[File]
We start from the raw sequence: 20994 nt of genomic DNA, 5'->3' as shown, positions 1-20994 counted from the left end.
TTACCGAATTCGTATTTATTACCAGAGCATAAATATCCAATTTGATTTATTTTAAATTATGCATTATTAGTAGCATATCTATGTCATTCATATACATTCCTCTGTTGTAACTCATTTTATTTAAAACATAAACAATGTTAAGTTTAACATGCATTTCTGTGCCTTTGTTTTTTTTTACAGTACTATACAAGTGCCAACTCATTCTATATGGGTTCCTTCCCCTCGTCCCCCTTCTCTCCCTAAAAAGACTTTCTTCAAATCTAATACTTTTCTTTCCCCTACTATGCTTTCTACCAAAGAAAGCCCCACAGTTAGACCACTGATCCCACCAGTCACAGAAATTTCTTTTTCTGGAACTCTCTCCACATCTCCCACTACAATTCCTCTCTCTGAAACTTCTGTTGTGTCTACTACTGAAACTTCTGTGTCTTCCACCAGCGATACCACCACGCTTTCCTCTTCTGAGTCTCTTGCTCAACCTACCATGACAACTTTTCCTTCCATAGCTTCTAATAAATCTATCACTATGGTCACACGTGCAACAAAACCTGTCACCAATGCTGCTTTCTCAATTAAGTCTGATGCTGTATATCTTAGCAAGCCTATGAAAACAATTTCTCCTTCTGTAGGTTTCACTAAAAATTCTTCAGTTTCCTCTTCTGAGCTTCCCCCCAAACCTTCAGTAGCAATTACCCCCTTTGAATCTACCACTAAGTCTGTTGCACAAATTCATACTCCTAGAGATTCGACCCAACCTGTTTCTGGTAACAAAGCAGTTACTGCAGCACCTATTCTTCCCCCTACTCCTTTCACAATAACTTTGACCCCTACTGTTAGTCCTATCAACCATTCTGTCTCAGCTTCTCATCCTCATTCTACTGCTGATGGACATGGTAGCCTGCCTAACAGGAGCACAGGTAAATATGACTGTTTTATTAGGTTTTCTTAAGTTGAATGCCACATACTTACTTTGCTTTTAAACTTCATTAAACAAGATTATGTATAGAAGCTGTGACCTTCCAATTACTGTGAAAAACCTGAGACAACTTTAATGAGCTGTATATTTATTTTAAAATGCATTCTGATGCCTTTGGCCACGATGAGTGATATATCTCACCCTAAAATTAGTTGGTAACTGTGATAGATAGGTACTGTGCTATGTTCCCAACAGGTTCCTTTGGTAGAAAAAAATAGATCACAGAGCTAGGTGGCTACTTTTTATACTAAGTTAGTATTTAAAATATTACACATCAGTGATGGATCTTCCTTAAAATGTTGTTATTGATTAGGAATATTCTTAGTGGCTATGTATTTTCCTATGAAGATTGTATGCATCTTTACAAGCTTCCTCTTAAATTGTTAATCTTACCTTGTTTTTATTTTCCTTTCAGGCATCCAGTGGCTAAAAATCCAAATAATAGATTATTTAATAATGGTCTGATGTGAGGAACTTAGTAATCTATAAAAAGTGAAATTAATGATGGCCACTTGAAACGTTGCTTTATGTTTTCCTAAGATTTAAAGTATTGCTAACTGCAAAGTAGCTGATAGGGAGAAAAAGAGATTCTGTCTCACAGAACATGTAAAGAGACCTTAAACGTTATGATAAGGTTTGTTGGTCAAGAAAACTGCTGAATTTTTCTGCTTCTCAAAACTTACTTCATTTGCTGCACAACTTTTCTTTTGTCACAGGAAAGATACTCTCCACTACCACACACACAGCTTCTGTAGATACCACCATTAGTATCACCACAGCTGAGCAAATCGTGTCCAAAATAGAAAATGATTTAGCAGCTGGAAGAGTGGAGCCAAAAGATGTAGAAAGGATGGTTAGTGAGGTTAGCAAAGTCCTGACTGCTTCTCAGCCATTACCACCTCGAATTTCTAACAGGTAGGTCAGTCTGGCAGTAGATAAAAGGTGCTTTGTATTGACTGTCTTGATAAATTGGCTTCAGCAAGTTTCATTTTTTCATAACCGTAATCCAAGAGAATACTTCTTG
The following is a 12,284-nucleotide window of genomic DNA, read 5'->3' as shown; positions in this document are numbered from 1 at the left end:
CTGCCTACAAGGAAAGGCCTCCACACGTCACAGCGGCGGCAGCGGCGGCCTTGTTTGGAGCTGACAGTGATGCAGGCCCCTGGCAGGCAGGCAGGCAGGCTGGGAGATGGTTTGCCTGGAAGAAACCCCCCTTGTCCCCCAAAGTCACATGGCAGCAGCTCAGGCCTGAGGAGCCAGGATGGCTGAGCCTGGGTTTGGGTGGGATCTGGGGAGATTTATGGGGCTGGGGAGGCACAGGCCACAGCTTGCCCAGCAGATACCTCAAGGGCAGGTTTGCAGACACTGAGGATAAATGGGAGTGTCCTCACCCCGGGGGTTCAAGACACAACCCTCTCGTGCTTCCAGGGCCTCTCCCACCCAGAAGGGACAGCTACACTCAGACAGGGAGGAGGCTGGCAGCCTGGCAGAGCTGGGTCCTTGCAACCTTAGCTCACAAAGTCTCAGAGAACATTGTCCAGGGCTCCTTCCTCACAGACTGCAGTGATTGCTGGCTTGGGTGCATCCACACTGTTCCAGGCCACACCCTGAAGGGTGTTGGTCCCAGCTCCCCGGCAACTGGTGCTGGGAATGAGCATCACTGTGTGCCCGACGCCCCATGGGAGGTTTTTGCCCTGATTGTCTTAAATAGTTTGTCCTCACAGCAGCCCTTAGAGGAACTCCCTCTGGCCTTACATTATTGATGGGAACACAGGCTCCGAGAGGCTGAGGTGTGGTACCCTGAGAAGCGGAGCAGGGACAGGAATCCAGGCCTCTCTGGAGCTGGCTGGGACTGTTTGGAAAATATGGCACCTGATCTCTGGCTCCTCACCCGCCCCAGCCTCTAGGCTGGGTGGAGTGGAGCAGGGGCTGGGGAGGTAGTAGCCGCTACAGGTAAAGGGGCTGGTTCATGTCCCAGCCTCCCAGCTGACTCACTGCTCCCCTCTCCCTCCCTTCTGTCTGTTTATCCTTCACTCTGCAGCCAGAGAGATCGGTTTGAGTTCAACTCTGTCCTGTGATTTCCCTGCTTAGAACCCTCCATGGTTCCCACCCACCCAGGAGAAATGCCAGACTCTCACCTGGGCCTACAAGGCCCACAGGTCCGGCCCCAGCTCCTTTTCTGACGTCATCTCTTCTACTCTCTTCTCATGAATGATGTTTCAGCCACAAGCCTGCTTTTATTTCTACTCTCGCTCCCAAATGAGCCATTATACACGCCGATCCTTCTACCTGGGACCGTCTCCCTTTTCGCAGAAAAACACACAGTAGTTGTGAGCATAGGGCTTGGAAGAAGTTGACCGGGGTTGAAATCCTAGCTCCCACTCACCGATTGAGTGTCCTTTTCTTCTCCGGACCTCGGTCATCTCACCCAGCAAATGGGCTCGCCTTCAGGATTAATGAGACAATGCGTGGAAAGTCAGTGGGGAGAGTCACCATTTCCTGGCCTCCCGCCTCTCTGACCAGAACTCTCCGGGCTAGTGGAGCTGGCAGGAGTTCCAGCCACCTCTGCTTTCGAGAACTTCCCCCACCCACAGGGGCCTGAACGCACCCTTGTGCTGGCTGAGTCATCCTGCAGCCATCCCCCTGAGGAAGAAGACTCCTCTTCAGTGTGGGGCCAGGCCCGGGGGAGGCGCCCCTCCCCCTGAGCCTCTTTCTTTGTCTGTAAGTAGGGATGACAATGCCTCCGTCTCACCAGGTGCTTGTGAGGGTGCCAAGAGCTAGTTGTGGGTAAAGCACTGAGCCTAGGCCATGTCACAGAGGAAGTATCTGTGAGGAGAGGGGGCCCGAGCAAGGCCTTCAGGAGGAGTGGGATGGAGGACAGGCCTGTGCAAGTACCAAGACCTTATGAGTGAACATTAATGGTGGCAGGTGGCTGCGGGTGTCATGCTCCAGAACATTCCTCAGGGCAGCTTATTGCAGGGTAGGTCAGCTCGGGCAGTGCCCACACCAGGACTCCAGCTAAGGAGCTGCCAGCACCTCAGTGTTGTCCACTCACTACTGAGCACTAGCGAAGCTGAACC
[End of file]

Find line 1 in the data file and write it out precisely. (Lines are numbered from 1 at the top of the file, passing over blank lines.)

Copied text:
We start from the raw sequence: 20994 nt of genomic DNA, 5'->3' as shown, positions 1-20994 counted from the left end.